Not enough color
It’s no secret that color can be powerful. It can direct attention to important pieces of information, create a sense of warmth and comfort, and even impact how you feel about the site. But what would you do if someone told you not to use any color at all?
It sounds crazy, but some people have followed this advice. They’ve created websites with only white backgrounds and black text—and they’re pretty terrible! The problem here is that when it comes to web design, less is not more: You need enough color so your site looks good and attracts people’s attention without making them feel like they’re staring at a seizure-inducing rainbow display (looking at you, epilepsy awareness ribbon).
In general terms: You want to avoid using too many colors on your site; otherwise, things will get too busy and distraction will ensue (as seen above). Instead, focus on using just one or two main types of hues throughout the site instead of throwing them all together in an attempt at being “clever.” And remember: Less doesn’t mean more—it means less!
When you’re designing your site, it’s important to remember those aesthetics are as important as functionality. When a website is aesthetically unappealing, people will be less likely to want to use it and more likely to leave. Here are a few ways you might make your site aesthetically unappealing:
- Using poor color combinations
- Using too much text
- Not having enough white space
To avoid these mistakes and make sure your website looks good, keep the following in mind:
1) Use high-quality images
2) Use lots of white space
3) Keep the text short
4) Choose contrasting colors for links and headers (you can learn more about how contrast affects legibility here)
5) Keep fonts consistent throughout the website (if possible, choose one typeface)
6) Avoid using too many different fonts on one page because this can create confusion for users.
No mobile version of the site.
The mobile market is growing rapidly, and if your website isn’t optimized for mobile devices, you’re missing out on a huge audience. According to Google’s latest figures, 67% of Internet users own a smartphone and use it to access the web. That’s almost two-thirds of the world’s population! Mobile users are more likely to convert because they can easily make purchases on the go (think: right after work). They are also more likely to browse longer since they don’t have to sit at their desk or wait for someone else in front of them.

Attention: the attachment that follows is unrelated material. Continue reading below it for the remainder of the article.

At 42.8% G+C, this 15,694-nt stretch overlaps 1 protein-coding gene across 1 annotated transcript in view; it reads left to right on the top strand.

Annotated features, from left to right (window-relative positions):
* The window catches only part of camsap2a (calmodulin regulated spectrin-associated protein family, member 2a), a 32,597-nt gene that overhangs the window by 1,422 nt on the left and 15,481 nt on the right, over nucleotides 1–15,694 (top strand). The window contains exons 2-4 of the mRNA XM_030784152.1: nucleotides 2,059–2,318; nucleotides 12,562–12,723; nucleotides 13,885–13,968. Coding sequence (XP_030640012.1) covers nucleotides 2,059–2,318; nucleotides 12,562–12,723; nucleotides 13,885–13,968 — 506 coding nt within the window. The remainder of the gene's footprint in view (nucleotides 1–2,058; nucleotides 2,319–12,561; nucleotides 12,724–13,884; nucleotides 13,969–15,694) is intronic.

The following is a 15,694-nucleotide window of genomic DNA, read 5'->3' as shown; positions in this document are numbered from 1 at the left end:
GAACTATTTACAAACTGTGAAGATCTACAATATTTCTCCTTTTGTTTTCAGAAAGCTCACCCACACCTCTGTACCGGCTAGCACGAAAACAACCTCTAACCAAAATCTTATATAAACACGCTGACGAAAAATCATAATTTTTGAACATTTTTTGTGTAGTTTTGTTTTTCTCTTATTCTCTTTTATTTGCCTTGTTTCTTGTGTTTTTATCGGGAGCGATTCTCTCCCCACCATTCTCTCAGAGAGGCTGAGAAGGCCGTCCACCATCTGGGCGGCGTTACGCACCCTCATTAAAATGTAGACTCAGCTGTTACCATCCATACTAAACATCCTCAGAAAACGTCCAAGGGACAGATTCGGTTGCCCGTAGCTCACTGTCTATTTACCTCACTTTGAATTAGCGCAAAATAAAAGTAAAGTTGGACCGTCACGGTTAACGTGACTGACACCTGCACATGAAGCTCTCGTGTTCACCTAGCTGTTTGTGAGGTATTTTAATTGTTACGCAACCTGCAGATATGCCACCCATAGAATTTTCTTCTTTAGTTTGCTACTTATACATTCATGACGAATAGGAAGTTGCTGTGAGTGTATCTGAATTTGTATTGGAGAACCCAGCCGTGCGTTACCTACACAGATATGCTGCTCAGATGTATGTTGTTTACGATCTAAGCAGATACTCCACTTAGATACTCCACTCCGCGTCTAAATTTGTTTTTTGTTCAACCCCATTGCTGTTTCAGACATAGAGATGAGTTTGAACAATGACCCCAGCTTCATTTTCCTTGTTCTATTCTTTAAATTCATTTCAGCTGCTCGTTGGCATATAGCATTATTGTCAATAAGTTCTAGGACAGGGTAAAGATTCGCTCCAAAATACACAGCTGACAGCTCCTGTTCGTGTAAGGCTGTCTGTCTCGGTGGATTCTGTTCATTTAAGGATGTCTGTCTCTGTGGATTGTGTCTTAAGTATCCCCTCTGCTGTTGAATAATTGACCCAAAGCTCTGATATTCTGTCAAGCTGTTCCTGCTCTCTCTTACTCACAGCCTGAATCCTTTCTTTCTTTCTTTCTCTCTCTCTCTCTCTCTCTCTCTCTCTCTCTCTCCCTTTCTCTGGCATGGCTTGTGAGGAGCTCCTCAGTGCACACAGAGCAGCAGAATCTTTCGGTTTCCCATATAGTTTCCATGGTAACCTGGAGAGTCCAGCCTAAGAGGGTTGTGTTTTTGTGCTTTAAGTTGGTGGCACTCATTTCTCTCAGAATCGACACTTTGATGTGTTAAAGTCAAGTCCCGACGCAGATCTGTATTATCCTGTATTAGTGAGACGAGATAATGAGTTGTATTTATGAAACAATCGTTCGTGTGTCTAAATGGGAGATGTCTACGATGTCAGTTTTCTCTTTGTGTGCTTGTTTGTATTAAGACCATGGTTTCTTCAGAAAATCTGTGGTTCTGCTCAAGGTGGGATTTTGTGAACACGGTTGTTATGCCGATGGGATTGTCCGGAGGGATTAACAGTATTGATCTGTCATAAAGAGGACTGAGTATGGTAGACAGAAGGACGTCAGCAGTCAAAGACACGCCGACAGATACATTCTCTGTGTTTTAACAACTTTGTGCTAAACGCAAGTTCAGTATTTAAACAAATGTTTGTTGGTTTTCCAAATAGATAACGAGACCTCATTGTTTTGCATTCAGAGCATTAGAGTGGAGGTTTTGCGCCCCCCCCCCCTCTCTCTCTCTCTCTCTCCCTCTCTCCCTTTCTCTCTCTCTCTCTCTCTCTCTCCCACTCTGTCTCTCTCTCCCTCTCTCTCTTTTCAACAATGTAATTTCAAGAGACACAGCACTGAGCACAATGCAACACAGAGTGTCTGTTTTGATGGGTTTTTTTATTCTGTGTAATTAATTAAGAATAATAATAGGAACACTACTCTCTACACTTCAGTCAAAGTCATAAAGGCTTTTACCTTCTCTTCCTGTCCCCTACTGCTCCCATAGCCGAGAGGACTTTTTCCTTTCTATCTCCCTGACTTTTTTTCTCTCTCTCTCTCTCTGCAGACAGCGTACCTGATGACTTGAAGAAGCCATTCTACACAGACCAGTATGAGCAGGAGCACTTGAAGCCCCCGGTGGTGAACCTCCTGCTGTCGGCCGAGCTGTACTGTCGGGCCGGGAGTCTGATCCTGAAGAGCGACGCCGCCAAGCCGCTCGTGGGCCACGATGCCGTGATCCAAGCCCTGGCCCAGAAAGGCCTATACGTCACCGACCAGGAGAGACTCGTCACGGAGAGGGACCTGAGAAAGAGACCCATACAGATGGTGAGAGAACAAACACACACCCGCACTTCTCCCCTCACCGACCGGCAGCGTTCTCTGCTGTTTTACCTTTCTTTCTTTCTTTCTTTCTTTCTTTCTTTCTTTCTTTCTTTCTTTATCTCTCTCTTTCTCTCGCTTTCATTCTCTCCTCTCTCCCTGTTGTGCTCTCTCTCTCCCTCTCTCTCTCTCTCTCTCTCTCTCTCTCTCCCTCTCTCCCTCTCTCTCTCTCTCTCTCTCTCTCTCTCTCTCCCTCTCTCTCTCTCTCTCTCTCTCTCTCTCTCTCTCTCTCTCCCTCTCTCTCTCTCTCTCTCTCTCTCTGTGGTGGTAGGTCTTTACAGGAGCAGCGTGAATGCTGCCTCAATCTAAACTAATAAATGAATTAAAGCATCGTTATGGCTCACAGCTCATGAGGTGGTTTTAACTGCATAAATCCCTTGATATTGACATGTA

Finally, there’s no denying that mobile visits have higher lifetime value than desktop ones. This means that even if a visitor doesn’t buy something from your site today, there’s still hope for them down the road because they’ll remember who was helpful and supportive when they needed help making decisions about products or services.*
These mistakes can hurt your site traffic
These mistakes can hurt your site traffic:
- A difficult-to-navigate site. If people have trouble finding what they’re looking for, or if the navigation isn’t intuitive, they’ll go elsewhere. This is especially true of mobile users who will simply leave your site if it’s not easy to use on their phones.
- A slow-loading website. The Internet is moving faster than ever before, and if your website takes too long to load, visitors will click off in frustration and go somewhere else. Mobile users are particularly sensitive to bandwidth issues because they typically have slower connections than those with PCs (and especially laptops), tablets, and smartphones at home or work often rely solely on 3G/4G cellular networks while out in the field (e.g., traveling), which may not provide reliable coverage from one location to another.
The point is, you don’t want to make these mistakes on your website. It’s important to remember that even the best websites can be negatively impacted by design flaws. So make sure you avoid them at all costs!